With the issue currently on the front page of the NY Times the role of refrigerants in climate change is now a mainstream conversation. This is the second in a multi-part article series on refrigerants, their effects as greenhouse gases, and the market-based solutions aimed at their full life-cycle management. Join us in The Refrigerant Revolution.
By Jill Abelson and Jeff Cohen
Last week, we introduced the series by describing how some refrigerants, when released to the atmosphere from leaky equipment, or from equipment improperly discarded, are threatening the Earth’s climate system. In this week’s installment, we cover how governments and businesses around the world have approached the problem through regulatory and other policy measures, and what is on the horizon.
Early Action to Protect the Ozone Layer
In 1974, scientists Sherwood Rowland and Mario Molina, then at the University of California at Irvine and who later won the Nobel Prize in Chemistry, discovered a link between destruction of ozone in the stratosphere and the chlorofluorocarbons (CFCs), then widely used in various products and applications. The stratospheric ozone layer absorbs most of the sun’s ultraviolet radiation; excessive UV increases risk of skin cancer and cataracts in humans, and a wide range of adverse impacts on plant and animal life. Driven by environmental groups and consumer demand, the use of CFCs in aerosol cans (e.g., deodorants and hairsprays) was banned in the U.S. in 1978; more comprehensive and global action was triggered in 1985, when an international team of scientists discovered a hole in the ozone layer over Antarctica.
With strong leadership by the U.S. EPA, State Department and President Ronald Reagan, two years later the Montreal Protocol was ratified in 1987. The Protocol and its later amendments set timetables for both industrialized and developing countries to phase out production of CFCs, HCFCs, and other ozone depleting substances (ODS). Worldwide compliance has put the Earth’s ozone layer on a path to fully recover by the end of the 21st century. Because ODS are also such powerful greenhouse gases, the response to the early warnings by Rowland and Molina, along with the Montreal Protocol, averted by 2010 roughly the same climate impact as all sources of CO2, including transportation, power plants and manufacturing. (Velders et al., 2007, Proceedings of the National Academy of Sciences, The Importance of the Montreal Protocol in Protecting the Climate).
U.S. Encourages Refrigerant Recycling
To meet its own obligations under the Protocol, the U.S. under President George H.W. Bush – beginning with 1990 Amendments to the Clean Air Act -- established a comprehensive program to regulate CFC and HCFC refrigerants including import limits (a strong “black market” for CFCs sprung up in the mid-1990s), technician certification, leak repair requirements, and recovery and reclamation of used refrigerant. The rules encouraged recycling of refrigerants to recharge older equipment, from which grew a large reclamation industry around the country. With tens of thousands of technicians servicing hundreds of thousands of refrigeration and A/C units annually, the challenge has been providing sufficient incentives to properly handle, recover, transport and when needed, dispose of refrigerants.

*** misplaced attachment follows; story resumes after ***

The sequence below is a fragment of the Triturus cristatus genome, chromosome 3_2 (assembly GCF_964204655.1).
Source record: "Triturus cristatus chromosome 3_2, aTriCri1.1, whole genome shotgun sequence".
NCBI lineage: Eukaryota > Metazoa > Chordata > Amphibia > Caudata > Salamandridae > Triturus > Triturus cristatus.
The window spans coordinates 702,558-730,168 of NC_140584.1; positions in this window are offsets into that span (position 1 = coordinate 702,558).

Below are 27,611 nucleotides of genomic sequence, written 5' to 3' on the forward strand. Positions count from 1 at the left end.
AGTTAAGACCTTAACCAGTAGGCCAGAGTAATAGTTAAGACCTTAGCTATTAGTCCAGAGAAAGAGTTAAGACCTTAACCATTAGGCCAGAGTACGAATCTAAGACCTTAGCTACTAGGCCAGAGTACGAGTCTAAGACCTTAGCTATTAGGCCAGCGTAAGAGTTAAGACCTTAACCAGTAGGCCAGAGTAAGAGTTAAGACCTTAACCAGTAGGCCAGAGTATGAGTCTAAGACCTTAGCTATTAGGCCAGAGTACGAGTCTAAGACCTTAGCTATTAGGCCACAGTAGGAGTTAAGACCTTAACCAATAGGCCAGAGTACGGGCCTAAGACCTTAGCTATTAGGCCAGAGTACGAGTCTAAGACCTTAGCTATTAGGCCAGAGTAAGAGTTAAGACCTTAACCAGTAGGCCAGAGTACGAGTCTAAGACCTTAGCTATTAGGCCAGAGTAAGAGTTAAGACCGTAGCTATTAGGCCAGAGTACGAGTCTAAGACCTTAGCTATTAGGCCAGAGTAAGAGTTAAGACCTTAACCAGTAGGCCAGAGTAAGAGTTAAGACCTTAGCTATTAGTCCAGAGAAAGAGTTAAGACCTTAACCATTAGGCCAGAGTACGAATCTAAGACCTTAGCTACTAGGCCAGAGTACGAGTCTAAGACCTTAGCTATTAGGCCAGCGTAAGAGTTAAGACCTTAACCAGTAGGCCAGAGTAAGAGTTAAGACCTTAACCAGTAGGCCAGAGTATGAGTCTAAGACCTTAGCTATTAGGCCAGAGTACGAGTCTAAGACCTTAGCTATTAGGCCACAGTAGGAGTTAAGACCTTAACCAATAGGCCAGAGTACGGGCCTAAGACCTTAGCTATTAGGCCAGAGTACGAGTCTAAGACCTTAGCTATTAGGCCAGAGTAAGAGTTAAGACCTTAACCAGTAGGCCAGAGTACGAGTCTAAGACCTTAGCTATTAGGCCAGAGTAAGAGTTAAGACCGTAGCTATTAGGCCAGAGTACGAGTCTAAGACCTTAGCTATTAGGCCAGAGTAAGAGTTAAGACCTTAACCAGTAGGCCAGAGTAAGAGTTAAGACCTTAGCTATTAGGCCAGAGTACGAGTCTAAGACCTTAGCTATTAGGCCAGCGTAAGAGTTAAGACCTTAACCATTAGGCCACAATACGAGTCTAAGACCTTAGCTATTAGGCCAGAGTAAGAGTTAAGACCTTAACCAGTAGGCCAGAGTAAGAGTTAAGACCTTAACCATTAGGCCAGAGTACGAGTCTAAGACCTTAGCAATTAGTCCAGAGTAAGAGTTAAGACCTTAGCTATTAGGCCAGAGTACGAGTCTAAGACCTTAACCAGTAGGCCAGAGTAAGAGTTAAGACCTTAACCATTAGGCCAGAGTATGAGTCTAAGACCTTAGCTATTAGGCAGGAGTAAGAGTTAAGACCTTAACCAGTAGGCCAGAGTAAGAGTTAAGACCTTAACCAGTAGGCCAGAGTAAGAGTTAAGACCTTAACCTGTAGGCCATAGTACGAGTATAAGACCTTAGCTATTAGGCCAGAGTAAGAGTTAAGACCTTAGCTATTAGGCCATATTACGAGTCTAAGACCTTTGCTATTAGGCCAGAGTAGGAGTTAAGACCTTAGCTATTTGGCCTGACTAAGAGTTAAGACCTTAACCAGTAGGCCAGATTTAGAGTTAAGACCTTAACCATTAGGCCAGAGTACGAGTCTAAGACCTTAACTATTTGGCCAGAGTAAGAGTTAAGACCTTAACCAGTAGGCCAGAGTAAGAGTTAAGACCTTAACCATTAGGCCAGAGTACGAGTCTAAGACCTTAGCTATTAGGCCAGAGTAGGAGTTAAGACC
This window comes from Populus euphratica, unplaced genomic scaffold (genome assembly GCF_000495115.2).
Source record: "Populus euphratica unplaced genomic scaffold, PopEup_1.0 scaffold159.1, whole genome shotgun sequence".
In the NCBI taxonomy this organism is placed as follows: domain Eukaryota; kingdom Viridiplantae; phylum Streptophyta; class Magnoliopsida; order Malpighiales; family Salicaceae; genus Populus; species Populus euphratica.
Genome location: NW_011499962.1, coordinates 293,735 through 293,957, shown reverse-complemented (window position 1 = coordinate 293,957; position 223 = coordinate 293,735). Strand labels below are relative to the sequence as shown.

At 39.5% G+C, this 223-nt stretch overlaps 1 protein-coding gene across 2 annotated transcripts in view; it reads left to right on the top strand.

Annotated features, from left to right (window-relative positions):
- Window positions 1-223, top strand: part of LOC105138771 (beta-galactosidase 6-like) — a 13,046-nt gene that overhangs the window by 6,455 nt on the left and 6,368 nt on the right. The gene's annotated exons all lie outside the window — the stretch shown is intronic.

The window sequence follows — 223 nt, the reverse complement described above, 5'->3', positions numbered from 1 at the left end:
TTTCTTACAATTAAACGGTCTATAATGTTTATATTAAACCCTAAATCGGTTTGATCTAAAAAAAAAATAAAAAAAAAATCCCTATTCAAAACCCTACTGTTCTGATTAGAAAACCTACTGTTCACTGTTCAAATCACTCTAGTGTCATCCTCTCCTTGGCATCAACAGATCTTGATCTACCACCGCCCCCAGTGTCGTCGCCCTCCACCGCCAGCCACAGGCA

EPA is providing a good portion of the incentive through a gradual phase-down of the most popular refrigerant, HCFC-22. “R-22” has been widely used for window and central A/C, building chillers, and supermarket cases. To meet U.S. obligations under the Montreal Protocol, EPA ended production of R-22 in 2010 for manufacture of new equipment, while production and import to service older equipment will end by 2020. In between, EPA is cutting annual allocations for the millions of pounds of R-22 production/import, which this year triggered an almost 3-fold price increase, and is expected/hoped to significantly increase the rates of recovery and recycling.
Other industrialized countries have taken a more command-control approach for ODS refrigerants. Most EU countries and Canada simply prohibit re-use of CFC and HCFC refrigerants, effectively mandating destruction of these chemicals when equipment is retired. This approach appears to have created a faster transition to non-ODS alternatives, including HFCs. Whether CFCs and HCFCs are in fact all being destroyed in these countries versus simply being vented, is difficult to monitor. By contrast, there is no such mandate in the U.S., where carbon markets have incentivized verified recovery and destruction of CFC refrigerants.
Global Spotlight Shifts to Climate
HFCs were developed as ozone-friendly replacements for use in asthma inhalers, fire suppression, aerosols, solvents, foam insulation, and refrigeration and A/C. Like CFCs and HCFCs, HFCs have relatively high global warming potential when released to the atmosphere. Last week, the 195 country signatories to the Montreal Protocol wrapped up their 25th anniversary celebrations, debating for the 4th year running whether to amend the Protocol to establish a global phaseout of HFCs. This is a U.S. proposal, now with support from over 80 nations, similar to the successful approach on ODS. Again, there was a lack of consensus, again with pushback from China, India and Brazil.
While debate on HFC production continues, individual countries -- and now prominent businesses -- are taking proactive policy positions to promote “next generation” refrigeration technologies:
This is the focus of the Refrigerant Revolution. Stay tuned for our future installments.
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